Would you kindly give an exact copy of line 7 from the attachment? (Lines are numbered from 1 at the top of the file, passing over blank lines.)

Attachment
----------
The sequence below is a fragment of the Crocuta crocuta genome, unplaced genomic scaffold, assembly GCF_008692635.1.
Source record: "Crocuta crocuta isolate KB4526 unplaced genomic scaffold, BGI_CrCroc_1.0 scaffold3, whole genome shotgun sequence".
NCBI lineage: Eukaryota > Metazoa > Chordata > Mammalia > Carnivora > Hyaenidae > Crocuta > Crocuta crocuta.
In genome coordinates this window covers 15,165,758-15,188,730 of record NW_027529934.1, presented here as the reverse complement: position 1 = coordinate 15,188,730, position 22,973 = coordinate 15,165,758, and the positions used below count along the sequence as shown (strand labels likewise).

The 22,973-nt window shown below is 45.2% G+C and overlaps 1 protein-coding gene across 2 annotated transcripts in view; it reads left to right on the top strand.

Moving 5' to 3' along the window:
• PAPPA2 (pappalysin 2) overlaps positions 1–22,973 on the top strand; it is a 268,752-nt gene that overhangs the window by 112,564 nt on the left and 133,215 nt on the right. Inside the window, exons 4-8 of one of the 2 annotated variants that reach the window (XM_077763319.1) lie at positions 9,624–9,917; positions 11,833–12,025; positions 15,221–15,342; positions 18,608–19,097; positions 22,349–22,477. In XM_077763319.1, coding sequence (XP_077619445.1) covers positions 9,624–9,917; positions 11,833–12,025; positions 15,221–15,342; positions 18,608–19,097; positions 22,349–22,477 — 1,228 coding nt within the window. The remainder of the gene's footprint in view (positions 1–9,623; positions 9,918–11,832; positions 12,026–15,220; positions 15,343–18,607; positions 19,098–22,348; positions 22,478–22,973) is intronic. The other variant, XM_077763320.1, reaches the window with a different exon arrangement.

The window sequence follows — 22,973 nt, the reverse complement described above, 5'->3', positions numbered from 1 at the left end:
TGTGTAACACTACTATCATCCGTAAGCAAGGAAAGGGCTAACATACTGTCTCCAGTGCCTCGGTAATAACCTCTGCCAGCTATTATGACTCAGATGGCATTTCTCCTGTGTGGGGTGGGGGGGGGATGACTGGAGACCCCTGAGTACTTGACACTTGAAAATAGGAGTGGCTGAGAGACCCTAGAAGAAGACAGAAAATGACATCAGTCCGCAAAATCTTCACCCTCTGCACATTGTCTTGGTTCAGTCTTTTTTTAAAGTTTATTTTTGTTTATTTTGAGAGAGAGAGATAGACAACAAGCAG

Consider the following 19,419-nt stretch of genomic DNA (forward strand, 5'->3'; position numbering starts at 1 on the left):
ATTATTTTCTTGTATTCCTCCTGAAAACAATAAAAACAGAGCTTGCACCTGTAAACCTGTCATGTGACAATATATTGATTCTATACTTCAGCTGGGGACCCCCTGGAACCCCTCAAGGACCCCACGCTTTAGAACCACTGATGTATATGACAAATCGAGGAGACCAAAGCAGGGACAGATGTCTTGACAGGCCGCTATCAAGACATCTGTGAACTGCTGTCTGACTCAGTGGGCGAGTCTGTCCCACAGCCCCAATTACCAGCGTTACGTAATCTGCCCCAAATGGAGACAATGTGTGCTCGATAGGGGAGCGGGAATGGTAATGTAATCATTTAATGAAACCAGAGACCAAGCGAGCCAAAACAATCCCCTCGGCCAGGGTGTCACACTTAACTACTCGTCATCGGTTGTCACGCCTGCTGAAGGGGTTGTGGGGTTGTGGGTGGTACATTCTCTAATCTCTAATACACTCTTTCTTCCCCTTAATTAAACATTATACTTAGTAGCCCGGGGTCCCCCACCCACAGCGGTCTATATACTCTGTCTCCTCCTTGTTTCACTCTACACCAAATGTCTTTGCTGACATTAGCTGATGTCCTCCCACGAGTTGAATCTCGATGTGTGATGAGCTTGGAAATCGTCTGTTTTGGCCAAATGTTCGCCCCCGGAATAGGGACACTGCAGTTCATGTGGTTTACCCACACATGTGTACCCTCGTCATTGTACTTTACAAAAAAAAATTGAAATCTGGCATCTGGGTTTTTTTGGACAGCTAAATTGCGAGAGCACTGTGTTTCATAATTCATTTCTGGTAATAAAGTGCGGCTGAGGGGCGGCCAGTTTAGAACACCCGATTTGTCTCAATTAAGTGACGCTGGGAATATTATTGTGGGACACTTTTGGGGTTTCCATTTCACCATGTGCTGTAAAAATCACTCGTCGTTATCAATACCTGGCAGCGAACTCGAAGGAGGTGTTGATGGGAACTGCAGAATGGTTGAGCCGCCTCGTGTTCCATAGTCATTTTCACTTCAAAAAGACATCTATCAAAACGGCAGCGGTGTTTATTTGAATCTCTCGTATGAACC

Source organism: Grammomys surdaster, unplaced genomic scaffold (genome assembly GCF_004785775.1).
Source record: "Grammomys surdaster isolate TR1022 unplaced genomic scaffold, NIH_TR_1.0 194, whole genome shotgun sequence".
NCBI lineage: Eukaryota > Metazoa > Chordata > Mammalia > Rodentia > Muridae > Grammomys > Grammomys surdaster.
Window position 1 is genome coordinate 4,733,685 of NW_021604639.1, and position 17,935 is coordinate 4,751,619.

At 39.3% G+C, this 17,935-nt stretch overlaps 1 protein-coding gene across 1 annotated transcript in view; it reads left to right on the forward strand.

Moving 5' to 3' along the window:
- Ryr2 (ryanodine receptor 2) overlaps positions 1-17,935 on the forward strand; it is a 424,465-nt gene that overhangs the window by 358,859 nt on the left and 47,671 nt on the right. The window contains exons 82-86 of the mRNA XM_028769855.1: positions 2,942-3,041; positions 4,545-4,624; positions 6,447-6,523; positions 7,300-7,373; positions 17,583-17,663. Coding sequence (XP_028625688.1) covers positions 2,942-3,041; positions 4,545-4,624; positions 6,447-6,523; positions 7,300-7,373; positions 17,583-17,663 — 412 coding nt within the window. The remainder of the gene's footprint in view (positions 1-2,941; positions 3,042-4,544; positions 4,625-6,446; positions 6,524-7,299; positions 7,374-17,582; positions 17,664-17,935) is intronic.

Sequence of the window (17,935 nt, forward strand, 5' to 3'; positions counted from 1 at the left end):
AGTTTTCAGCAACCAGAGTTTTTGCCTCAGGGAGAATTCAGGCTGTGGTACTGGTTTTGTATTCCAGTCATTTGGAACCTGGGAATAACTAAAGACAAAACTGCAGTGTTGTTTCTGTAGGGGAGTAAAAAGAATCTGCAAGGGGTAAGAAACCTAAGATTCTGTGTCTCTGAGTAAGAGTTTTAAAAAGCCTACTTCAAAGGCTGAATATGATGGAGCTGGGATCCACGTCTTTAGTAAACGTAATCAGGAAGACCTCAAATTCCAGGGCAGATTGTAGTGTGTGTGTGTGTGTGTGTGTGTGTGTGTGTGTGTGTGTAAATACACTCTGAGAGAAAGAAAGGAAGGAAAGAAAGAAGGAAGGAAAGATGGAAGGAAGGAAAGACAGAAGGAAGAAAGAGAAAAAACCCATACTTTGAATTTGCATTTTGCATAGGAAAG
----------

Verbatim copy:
• PAPPA2 (pappalysin 2) overlaps positions 1–22,973 on the top strand; it is a 268,752-nt gene that overhangs the window by 112,564 nt on the left and 133,215 nt on the right. Inside the window, exons 4-8 of one of the 2 annotated variants that reach the window (XM_077763319.1) lie at positions 9,624–9,917; positions 11,833–12,025; positions 15,221–15,342; positions 18,608–19,097; positions 22,349–22,477. In XM_077763319.1, coding sequence (XP_077619445.1) covers positions 9,624–9,917; positions 11,833–12,025; positions 15,221–15,342; positions 18,608–19,097; positions 22,349–22,477 — 1,228 coding nt within the window. The remainder of the gene's footprint in view (positions 1–9,623; positions 9,918–11,832; positions 12,026–15,220; positions 15,343–18,607; positions 19,098–22,348; positions 22,478–22,973) is intronic. The other variant, XM_077763320.1, reaches the window with a different exon arrangement.